Rubio on Compromise and Choice
August 4, 2011
RUSH: Marco Rubio makes a great point. He took to the Senate floor, gave an interesting ten-minute speech on the two competing economic visions that divide us. And rather than blaming politicians in Washington for the division, he said the problems run much deeper than just the politicians in Washington. He said, "Washington is divided because America is divided on this point." He's right.
John McCormack, writing in the Weekly Standard, says, "He was civil and fair-minded toward his opponents. But he didn't promise to bring us all together with a 'balanced approach' or by being a 'uniter, not a divider.' He didn't promise to turn our blue states and red states into one nation of purply goodness. He argued we may not find compromise between the two visions. We may have to choose one or the other," and therein lies the brilliance.
"The debate, Rubio continued, is between those who believe the government's job is to promote 'economic justice,'" i.e., the redistribution of wealth, that the government's job is to determine the equality of outcomes in people's lives, "and those who believe the government's job is to promote 'economic opportunity.' 'One is not more moral than the other,' Rubio said of the competing views. 'They are two very different visions of the role of government in America. But it lies at the heart of the debate that we're having as a nation.'" By the way, this is the only thing I will disagree with. I do think that one is more moral than the other. I do not think that there is any moral superiority in economic justice, 'cause that's not what the term means. Economic justice does not mean fairness and equality for everybody, it's not what it means.
Economic justice means socialism or communism or Marxism, and that is not moral. In fact, as Ronaldus Magnus said, "Even if we do nothing, the Soviet Union eventually will implode. It'll crush in on itself because of its own immorality." He said, "We can't wait for that to happen because they can do a whole lot of damage before that eventually happens to them." But I do think there is a moral superiority to economic opportunity, because where is the morality in the idea that the purpose of a government is to determine who ends up with what? That's not moral to me, so I respectfully disagree with Senator Rubio. I think one is more moral than the other.
But when he got to the point of discussing the solution to all this, he said, "Ultimately, we may find that between these two points there may not be a middle ground. And that, in fact, as a nation and as a people, we must decide what we want the role of government to be in America, moving forward." That there may not be any way to compromise, that we're going to have to choose one or the other. And he's dead-on right. That's why the silly notion of compromise, Obama and the Democrats demanding compromise, all that means is that we give up our core beliefs, and the differences are too striking.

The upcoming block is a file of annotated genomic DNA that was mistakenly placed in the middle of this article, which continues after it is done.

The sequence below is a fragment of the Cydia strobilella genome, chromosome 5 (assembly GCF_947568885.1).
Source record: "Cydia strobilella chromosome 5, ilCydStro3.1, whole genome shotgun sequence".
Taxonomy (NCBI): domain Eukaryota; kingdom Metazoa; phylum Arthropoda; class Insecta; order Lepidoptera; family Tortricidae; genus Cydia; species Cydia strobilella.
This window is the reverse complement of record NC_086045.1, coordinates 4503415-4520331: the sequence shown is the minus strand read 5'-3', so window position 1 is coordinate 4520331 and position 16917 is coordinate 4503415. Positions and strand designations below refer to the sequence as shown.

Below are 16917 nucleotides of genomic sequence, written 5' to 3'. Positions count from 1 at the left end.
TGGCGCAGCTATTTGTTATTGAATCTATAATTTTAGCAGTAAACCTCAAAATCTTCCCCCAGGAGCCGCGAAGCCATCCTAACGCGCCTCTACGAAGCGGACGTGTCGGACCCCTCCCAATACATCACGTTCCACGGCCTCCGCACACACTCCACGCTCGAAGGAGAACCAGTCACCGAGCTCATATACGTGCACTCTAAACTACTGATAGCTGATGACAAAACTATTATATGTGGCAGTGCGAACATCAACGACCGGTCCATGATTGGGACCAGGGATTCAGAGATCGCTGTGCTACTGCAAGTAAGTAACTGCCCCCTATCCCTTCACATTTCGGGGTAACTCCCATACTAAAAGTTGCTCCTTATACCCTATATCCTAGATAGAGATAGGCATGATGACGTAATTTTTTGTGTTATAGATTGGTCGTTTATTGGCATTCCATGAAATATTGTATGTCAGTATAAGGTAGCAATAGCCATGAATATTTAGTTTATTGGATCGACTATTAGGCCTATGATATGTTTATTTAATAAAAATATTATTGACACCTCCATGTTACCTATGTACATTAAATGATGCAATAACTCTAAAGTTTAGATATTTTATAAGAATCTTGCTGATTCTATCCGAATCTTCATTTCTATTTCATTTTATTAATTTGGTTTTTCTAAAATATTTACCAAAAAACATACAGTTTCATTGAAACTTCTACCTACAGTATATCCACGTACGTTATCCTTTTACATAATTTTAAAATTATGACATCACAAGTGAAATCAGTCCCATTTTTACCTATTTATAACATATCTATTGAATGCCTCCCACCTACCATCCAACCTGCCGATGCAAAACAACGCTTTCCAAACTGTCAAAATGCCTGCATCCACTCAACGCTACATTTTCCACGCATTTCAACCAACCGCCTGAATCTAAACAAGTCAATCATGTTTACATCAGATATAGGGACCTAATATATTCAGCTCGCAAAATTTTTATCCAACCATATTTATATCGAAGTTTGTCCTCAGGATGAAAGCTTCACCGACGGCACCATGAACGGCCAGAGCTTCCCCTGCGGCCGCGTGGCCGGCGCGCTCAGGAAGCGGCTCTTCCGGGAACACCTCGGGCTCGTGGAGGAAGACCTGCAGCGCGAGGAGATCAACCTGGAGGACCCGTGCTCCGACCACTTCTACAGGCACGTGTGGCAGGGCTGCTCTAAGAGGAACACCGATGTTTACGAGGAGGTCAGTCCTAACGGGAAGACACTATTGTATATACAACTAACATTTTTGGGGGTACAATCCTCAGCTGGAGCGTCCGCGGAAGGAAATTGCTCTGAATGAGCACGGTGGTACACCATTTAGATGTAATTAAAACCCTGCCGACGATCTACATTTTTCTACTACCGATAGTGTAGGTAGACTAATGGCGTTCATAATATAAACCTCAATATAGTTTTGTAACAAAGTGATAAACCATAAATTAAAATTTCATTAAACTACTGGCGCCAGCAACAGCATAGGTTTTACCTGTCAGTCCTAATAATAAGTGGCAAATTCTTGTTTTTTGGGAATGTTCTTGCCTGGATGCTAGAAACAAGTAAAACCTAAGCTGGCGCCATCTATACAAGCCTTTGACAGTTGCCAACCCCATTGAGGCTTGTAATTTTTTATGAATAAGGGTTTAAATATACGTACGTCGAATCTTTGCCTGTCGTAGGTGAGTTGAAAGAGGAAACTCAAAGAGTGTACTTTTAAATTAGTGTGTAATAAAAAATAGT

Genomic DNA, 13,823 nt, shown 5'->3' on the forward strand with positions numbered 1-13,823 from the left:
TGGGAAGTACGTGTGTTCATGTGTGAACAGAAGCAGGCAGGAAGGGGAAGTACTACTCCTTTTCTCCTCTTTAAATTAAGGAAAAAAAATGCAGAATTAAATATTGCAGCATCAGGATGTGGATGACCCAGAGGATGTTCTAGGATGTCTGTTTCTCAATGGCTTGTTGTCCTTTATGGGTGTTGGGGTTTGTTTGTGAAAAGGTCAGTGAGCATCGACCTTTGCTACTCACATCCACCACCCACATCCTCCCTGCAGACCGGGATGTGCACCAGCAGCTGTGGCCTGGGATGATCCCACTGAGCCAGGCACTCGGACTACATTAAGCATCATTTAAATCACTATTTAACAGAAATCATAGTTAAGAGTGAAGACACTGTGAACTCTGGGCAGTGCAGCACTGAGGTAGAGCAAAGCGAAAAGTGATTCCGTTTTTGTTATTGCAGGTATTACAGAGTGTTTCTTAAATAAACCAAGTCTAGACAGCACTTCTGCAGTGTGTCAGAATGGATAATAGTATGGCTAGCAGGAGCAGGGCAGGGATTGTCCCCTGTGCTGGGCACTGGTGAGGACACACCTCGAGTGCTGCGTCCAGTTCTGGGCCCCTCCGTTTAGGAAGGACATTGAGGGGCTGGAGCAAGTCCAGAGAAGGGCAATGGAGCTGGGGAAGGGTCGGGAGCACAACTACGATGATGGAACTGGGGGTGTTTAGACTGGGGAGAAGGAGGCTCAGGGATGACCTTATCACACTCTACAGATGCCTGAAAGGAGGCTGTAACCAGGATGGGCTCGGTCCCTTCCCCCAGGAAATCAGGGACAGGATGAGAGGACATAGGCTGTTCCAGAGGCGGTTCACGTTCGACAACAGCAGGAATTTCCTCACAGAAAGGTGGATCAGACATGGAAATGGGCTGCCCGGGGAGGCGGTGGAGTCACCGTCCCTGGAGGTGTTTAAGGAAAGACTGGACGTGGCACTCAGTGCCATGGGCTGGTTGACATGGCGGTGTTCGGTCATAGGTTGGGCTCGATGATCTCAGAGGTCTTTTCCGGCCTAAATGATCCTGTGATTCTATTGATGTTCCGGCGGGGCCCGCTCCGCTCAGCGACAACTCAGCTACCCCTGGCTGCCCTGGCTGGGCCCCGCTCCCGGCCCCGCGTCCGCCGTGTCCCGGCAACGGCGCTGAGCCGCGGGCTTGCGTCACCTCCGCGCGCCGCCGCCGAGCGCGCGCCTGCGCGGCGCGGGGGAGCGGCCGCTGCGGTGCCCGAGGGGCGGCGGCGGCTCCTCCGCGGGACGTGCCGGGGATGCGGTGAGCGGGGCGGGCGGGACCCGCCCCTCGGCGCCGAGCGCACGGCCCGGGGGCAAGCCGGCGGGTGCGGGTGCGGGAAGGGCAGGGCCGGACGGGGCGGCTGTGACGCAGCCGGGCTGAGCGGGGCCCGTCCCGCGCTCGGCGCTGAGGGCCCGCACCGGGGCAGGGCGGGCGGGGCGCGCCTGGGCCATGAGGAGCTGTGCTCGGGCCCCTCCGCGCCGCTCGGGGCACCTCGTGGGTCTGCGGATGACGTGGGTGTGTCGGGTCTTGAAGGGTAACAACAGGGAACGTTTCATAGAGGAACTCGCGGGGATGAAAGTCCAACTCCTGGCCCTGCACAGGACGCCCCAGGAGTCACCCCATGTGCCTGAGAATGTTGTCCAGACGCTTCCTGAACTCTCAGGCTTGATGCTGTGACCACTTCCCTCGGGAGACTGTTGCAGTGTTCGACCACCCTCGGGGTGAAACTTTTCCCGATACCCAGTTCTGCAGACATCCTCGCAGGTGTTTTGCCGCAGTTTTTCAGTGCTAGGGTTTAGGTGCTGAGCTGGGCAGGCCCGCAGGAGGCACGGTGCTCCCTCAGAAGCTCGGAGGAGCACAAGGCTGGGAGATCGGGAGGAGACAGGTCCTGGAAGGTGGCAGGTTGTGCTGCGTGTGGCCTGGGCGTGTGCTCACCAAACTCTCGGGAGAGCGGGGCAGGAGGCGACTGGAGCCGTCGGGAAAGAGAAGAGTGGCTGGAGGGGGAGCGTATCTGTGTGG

How do you compromise with something that's wrong? How do you compromise, say, with evil, in the case of the Middle East peace process and the Israelis? Where is the compromise with people who want you exterminated? Where is the compromise with people who would just as soon run you into the Mediterranean Sea and drown you? Where is the compromise there? Peace will come in the Middle East when one of those two sides loses, or, put the other way, when one of those two sides wins, and it's the same thing here in the United States. The two competing visions are so different from one another, to strikingly different, so stark in their differences, that there is no compromise. I know a lot of American people get nervous hearing that. They want to compromise, especially women. "Oh, God, no, can we all just get along? I hate the fighting."
Somebody's gonna have to win and somebody's going to have to prevail, and that's what elections are about, and we elect people, we send them to Washington to defeat the ideas of our opponents because we think those ideas not only are destroying the country, we also think they're a little bit immoral. So there is no compromise. Whenever there's a compromise on something like this when the differences are this stark, it isn't helpful, and it isn't good. You know, the White House wanted the market to tank before there was a deal. CNBC had the story, Washington annoyed at Wall Street's failure to panic, before the deal was done.
Remember that? And so now Wall Street is panicking. He said, "Frankly a bit of panic would be very helpful for this right now." Where's the compromise with people who think that way? Where is the compromise with people like Obama and the Democrats who want Wall Street to panic? "Okay, we'll compromise: A little bit of panic. Okay, we'll agree to a little bit of panic." Well, this wasn't supposed to happen. The Wizards of Smart told us that if we got a deal and didn't default, that everything would be fine -- that if we defaulted the market would plunge and interest rates would go up and (choking). It's just the exact opposite of what the wizards of smart told us. Now, Zsa Zsa is right: Obama has had 37 fundraisers.
At this point in his first term, George W. Bush had held seven. Bill Clinton had held only five. You look at slavery. Where's the compromise there? I mean, the people in that debate who believed in slavery and those who didn't, nobody thought this could be settled by splitting the difference. This notion of "compromise" on the differences here that we're talking about are indeed stark. Economic justice. No matter how they try to dress it up, economic justice, or social justice really just boils down to Democrats taking the money of people who won't vote for 'em and giving it to people who will. That's what economic justice is and that's why I disagree with Rubio. I think it is less moral than my side.